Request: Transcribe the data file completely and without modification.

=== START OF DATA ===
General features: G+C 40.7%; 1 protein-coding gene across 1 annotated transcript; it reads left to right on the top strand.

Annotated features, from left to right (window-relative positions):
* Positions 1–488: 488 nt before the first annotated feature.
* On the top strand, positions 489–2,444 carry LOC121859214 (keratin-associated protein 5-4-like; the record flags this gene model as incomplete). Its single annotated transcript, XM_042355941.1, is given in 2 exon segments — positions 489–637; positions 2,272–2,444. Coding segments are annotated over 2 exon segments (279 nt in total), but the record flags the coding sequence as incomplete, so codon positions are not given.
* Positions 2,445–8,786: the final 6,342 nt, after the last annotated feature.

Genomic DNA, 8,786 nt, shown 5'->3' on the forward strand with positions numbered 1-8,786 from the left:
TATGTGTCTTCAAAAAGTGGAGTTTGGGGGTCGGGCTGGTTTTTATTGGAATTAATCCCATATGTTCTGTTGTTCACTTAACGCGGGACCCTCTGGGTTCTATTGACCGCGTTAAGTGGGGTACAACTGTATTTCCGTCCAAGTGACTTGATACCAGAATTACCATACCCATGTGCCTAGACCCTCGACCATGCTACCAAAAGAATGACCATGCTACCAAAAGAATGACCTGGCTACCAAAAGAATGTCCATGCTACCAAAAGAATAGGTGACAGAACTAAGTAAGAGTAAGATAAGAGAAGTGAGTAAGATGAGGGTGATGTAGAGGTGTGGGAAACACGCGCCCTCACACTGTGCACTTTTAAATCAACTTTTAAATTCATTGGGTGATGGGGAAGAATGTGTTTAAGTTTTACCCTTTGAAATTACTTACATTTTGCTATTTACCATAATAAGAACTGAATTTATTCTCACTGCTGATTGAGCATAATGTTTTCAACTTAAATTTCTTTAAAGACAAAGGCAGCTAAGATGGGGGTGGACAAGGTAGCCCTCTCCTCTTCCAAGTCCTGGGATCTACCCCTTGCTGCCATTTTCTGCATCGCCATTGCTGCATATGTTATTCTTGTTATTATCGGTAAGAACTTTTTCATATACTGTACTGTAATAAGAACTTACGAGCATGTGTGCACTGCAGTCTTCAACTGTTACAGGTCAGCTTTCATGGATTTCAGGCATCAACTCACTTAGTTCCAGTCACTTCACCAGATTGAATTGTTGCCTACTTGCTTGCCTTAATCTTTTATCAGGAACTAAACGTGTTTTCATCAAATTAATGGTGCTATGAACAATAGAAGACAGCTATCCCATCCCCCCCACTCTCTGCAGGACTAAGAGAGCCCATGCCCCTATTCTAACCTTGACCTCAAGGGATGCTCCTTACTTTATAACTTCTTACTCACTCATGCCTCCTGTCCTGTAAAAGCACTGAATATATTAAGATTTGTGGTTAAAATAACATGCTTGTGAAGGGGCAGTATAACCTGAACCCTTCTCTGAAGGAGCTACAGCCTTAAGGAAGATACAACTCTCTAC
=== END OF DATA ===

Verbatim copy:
General features: G+C 40.7%; 1 protein-coding gene across 1 annotated transcript; it reads left to right on the top strand.

Annotated features, from left to right (window-relative positions):
* Positions 1–488: 488 nt before the first annotated feature.
* On the top strand, positions 489–2,444 carry LOC121859214 (keratin-associated protein 5-4-like; the record flags this gene model as incomplete). Its single annotated transcript, XM_042355941.1, is given in 2 exon segments — positions 489–637; positions 2,272–2,444. Coding segments are annotated over 2 exon segments (279 nt in total), but the record flags the coding sequence as incomplete, so codon positions are not given.
* Positions 2,445–8,786: the final 6,342 nt, after the last annotated feature.

Genomic DNA, 8,786 nt, shown 5'->3' on the forward strand with positions numbered 1-8,786 from the left:
TATGTGTCTTCAAAAAGTGGAGTTTGGGGGTCGGGCTGGTTTTTATTGGAATTAATCCCATATGTTCTGTTGTTCACTTAACGCGGGACCCTCTGGGTTCTATTGACCGCGTTAAGTGGGGTACAACTGTATTTCCGTCCAAGTGACTTGATACCAGAATTACCATACCCATGTGCCTAGACCCTCGACCATGCTACCAAAAGAATGACCATGCTACCAAAAGAATGACCTGGCTACCAAAAGAATGTCCATGCTACCAAAAGAATAGGTGACAGAACTAAGTAAGAGTAAGATAAGAGAAGTGAGTAAGATGAGGGTGATGTAGAGGTGTGGGAAACACGCGCCCTCACACTGTGCACTTTTAAATCAACTTTTAAATTCATTGGGTGATGGGGAAGAATGTGTTTAAGTTTTACCCTTTGAAATTACTTACATTTTGCTATTTACCATAATAAGAACTGAATTTATTCTCACTGCTGATTGAGCATAATGTTTTCAACTTAAATTTCTTTAAAGACAAAGGCAGCTAAGATGGGGGTGGACAAGGTAGCCCTCTCCTCTTCCAAGTCCTGGGATCTACCCCTTGCTGCCATTTTCTGCATCGCCATTGCTGCATATGTTATTCTTGTTATTATCGGTAAGAACTTTTTCATATACTGTACTGTAATAAGAACTTACGAGCATGTGTGCACTGCAGTCTTCAACTGTTACAGGTCAGCTTTCATGGATTTCAGGCATCAACTCACTTAGTTCCAGTCACTTCACCAGATTGAATTGTTGCCTACTTGCTTGCCTTAATCTTTTATCAGGAACTAAACGTGTTTTCATCAAATTAATGGTGCTATGAACAATAGAAGACAGCTATCCCATCCCCCCCACTCTCTGCAGGACTAAGAGAGCCCATGCCCCTATTCTAACCTTGACCTCAAGGGATGCTCCTTACTTTATAACTTCTTACTCACTCATGCCTCCTGTCCTGTAAAAGCACTGAATATATTAAGATTTGTGGTTAAAATAACATGCTTGTGAAGGGGCAGTATAACCTGAACCCTTCTCTGAAGGAGCTACAGCCTTAAGGAAGATACAACTCTCTAC